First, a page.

I don’t vote. Period.
Especially for elections that aren’t local. And yes that would include our dear old presidential election.
But that’s not really important right now. Don’t get me wrong, I do have my reasons. And on this election day of November 6th, 2012, I can make a very credible argument as to why it makes sense NOT to vote, if you really do care about finding solutions to issues like poverty, inequality, corporate abuses, institutional failure, climate change, environmental justice, health, food systems, civil liberties, military adventurism, education, gun control, crime, war on drugs, and high incarceration rates (to name a select few). And by solutions, I mean, not just incremental improvements (at best), but exploring ways to attack root causes which manifest themselves as many of the societal maladies listed above.
But that’s for another day two or, more likely, four years from now. Because by the time you read this, it’s quite likely that you’ve already voted…and if you haven’t, I’m pretty sure whatever I say right here, right now is not going to deter you from fulfilling what almost everyone has told you is your civic duty.
Ah yes…civic duty. Isn’t it blasphemous for me to make the conscientious decision to exercise my right to vote by not doing so at all?
I’ve been asked that many times in some variation or another…and my response is thus…
While it may come as a surprise, voting is not the culmination of civic duty which one should pat themselves on the back for. I know you get a button or a sticker for doing so – like it’s third grade or something – but voting is quite possibly the EASIEST of civic duties one can perform.
In fact, the real (and thus, hard) work comes before and after election day. Ironically, corporate interests already know this. That’s why lobbying probably influences our government more than political campaign donations. But for you and me, that hard work includes living the change that one expresses they want on election day. It means dedicating yourself to a cause, educating yourself about it, and carving out time and energy to fight for it. It means advocating for change and genuinely engaging and listening to those communities and people that you wish to assist and support. It means honestly examining how your day-to-day actions (work and play) do or do not positively impact the issues you said were important to you before you entered the voting both. And then it means modifying those actions as necessary.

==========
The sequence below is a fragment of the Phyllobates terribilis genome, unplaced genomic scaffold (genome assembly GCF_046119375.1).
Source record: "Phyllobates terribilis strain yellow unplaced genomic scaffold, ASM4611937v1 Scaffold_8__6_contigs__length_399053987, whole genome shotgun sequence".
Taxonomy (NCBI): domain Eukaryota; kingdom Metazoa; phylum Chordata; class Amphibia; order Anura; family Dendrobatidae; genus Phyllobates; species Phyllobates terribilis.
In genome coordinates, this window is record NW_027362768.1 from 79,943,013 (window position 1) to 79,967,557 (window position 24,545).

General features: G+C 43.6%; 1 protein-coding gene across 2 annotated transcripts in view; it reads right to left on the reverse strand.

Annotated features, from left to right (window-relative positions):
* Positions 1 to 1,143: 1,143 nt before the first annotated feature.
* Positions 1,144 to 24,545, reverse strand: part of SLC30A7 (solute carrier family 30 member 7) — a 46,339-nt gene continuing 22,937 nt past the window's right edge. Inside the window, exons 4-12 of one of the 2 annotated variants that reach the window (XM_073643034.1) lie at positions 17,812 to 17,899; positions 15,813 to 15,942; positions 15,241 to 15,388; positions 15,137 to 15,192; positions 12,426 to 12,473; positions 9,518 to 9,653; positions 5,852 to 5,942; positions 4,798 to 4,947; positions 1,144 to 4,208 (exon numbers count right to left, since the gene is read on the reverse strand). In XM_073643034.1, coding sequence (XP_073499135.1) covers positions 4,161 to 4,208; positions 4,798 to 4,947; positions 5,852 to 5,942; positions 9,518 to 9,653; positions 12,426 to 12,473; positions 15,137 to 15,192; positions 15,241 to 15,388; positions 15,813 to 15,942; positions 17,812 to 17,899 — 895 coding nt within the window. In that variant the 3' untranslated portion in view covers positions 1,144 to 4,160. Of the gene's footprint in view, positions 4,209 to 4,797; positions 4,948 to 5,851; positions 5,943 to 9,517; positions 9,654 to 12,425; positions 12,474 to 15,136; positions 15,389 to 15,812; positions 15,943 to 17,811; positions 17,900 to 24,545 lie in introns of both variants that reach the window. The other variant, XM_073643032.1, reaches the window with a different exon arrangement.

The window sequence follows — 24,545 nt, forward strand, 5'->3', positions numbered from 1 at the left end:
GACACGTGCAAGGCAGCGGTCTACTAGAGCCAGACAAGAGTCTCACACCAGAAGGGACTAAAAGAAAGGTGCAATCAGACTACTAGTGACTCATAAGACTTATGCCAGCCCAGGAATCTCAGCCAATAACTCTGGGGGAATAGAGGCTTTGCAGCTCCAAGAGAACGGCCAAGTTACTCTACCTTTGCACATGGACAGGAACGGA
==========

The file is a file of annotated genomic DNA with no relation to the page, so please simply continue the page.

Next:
What it doesn’t mean is disappearing into your own world only to reappear four years later. Let me put this the starkest way I know how (i.e., see the picture to the left). If she can do it, you know it has to be easy. For instance, one may say that they have fulfilled their civic duty by voting for Barack Obama because he’s expressed concern over climate change…and then go back to driving their gas guzzling car and eating their gas guzzling agricultural products. Contrast that with someone who doesn’t vote, but works tirelessly to educate the public on the issue of climate change, to push governments and companies to improve their environmental standards, to advocate for change within lower income and minority communities impacted by environmental injustices (such as those affected by Hurricane Sandy and Katrina), and to find ways to personally reduce their own carbon footprint (And yes, I do know someone like that).
Which person did more to fulfill their civic duty?
In my opinion, if we limit our civic participation to elections, that is tantamount to getting on a bus in New York because the driver declared it was headed southbound, taking an Ambien or two and hoping you get to your desired destination in Miami. Not only is it unlikely that you reach Miami since the bus driver won’t know you’re going there unless you say so and give him directions, you won’t even know where you are and why you didn’t get to Miami until you wake up hours (or in this case, four years) later.
So, all I ask is that you please remember that regardless of who you vote for today, if you have genuine concern for others, today is the easy part. The hard work is being done everyday. And whether, you, I or he or she votes or not, we all need to do the hard work together.